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Here’s the latest from the Wall Street Journal on how Main Street is reacting to the debt ceiling stalemate:

In a recent survey by the Association of Financial Professionals, which represents treasury and finance executives, half of the 305 respondents said failure to reach an agreement by the Aug. 2 deadline would have a detrimental impact on their access to capital and short-term investment strategies.

Half of the respondents planned to take defensive actions, such as a freeze on hiring, reducing capital spending and drawing on credit lines to build cash, the AFP said….A quarter of the companies surveyed that hold U.S. Treasury securities said they would sell at least some of them if Congress and the White House failed to reach a deal.

….Corporations are worried about a default because the consequences for the financial system are unknown. Treasurys serve as the basis for companies’ borrowing costs, are key holdings for banks and money-market funds and are used as collateral in short-term lending markets.

I’m still flummoxed about this. If we run out of money, the federal government will stop paying some of its bills. That’s bad, and it will quite likely have a negative effect on the economy. Corporations are right to be apprehensive about this.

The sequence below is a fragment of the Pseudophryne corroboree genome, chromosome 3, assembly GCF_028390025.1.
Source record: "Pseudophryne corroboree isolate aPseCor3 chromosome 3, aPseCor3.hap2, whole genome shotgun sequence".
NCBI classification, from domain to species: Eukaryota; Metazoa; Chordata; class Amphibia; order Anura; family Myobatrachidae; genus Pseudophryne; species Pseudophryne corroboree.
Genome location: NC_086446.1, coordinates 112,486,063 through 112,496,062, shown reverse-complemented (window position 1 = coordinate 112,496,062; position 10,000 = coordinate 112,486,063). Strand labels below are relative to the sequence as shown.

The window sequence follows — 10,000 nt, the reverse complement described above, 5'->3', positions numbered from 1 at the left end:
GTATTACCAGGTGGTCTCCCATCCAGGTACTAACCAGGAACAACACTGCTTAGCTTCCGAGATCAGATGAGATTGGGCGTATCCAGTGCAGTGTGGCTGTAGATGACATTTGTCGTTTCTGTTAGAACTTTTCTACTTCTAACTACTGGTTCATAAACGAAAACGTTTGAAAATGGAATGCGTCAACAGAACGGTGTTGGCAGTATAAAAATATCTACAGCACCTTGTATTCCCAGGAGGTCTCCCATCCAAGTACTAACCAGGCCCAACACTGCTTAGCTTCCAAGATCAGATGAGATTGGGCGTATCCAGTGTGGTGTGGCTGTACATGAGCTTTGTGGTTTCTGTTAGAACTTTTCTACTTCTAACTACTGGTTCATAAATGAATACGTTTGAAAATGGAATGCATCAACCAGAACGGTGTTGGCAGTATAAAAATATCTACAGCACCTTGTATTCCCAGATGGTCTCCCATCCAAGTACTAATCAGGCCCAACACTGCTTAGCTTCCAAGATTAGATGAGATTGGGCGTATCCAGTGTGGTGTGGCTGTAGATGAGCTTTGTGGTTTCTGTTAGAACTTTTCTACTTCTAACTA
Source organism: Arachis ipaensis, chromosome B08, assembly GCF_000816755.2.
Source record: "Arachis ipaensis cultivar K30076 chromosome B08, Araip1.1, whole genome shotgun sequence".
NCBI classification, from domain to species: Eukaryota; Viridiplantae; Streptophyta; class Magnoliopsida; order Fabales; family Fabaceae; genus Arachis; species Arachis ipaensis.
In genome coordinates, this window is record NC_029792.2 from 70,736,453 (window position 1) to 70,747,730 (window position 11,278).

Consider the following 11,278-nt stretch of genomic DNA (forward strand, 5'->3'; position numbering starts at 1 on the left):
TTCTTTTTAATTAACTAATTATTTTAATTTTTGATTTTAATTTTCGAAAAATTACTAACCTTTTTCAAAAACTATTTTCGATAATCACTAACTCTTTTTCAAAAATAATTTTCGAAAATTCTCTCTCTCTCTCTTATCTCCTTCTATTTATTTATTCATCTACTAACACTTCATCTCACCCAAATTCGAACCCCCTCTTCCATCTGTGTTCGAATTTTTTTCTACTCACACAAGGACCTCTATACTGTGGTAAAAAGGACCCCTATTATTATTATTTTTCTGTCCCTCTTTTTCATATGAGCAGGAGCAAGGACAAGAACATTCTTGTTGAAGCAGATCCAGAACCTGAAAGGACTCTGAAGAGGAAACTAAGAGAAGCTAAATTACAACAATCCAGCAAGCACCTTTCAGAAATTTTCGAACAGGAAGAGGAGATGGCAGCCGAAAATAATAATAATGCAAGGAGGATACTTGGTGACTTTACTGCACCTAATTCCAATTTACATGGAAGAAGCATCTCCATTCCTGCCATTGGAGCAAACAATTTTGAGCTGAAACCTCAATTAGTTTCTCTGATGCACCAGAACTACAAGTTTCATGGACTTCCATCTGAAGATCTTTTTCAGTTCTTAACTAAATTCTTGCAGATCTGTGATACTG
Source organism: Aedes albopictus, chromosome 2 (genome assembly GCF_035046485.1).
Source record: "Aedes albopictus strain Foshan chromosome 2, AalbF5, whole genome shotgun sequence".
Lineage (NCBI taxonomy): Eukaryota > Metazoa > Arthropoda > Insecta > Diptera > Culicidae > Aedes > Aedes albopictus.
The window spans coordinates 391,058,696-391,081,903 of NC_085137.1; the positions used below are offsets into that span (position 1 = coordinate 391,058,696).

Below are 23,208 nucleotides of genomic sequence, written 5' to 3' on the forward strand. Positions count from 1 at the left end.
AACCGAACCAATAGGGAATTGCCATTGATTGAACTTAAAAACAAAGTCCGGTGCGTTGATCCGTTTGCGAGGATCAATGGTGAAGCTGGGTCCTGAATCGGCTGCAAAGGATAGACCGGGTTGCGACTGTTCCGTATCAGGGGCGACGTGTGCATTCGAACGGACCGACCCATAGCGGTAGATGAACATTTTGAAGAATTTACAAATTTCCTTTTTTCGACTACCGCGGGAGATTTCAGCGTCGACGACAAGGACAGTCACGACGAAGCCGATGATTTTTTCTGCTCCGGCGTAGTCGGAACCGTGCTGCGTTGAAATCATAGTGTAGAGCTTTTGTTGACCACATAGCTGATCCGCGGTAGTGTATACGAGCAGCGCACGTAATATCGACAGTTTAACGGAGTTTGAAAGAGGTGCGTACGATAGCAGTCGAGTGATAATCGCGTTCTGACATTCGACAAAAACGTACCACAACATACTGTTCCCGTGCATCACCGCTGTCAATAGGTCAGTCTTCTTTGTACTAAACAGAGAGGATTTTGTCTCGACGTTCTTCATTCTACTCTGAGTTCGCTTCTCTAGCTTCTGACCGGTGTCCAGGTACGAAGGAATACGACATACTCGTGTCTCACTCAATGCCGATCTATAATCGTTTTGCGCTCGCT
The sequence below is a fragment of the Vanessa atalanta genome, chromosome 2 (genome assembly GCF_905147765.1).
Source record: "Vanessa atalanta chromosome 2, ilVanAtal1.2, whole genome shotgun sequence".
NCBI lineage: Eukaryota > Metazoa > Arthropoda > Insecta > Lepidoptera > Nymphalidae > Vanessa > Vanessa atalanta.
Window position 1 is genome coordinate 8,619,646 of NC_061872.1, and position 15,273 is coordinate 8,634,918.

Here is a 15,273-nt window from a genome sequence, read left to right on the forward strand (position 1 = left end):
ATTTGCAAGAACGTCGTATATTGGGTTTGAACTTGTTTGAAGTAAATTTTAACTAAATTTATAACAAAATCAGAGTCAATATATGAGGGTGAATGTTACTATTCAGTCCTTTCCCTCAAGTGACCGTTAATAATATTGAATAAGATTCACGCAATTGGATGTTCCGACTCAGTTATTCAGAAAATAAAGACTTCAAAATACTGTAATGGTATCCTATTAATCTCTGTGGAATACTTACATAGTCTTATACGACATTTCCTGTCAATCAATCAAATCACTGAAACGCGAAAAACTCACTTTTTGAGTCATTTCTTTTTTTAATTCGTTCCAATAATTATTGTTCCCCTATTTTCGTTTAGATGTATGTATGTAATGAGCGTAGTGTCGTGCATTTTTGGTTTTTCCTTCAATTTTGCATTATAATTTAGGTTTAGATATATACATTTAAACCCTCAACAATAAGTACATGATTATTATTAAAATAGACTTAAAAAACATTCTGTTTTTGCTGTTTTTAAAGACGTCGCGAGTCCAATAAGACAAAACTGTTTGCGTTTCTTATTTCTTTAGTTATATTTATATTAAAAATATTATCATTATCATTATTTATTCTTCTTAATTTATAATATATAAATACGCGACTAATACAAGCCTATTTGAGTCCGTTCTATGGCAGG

But that’s all that will happen. Treasury bonds will continue to roll over and interest payments will continue to be made. That means there’s no reason to sell Treasurys; no reason they can’t continue to be used as collateral; no reason that access to capital should dry up; and no reason that companies will need more cash.1

At least, that’s how it seems to me. What am I missing here? I feel like I must be an idiot or something. Is the answer something so obvious that no one ever mentions it, or something so arcane that it never gets explained in lay terms? Or is everyone else crazy? Or what?

1And, by the way, no tangible reason that ratings agencies should downgrade U.S. debt. We’re going though a political dispute, not a crisis that impairs our ability to service our debt.

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THE TRUTH...

is the first thing despots go after. An unwavering commitment to it is probably what draws you to Mother Jones' journalism. And as we're seeing in the US and the world around, authoritarians seek to poison the discourse and the way we relate to each other because they can't stand people coming together around a shared sense of the truth—it's a huge threat to them.

Which is also a pretty great way to describe Mother Jones' mission: People coming together around the truth to hold power accountable.

And right now, we need to raise about $400,000 from our online readers over the next two months to hit our annual goal and make good on that mission. Read more about the information war we find ourselves in and how people-powered, independent reporting can and must rise to the challenge—and please support our team's truth-telling journalism with a donation if you can right now.

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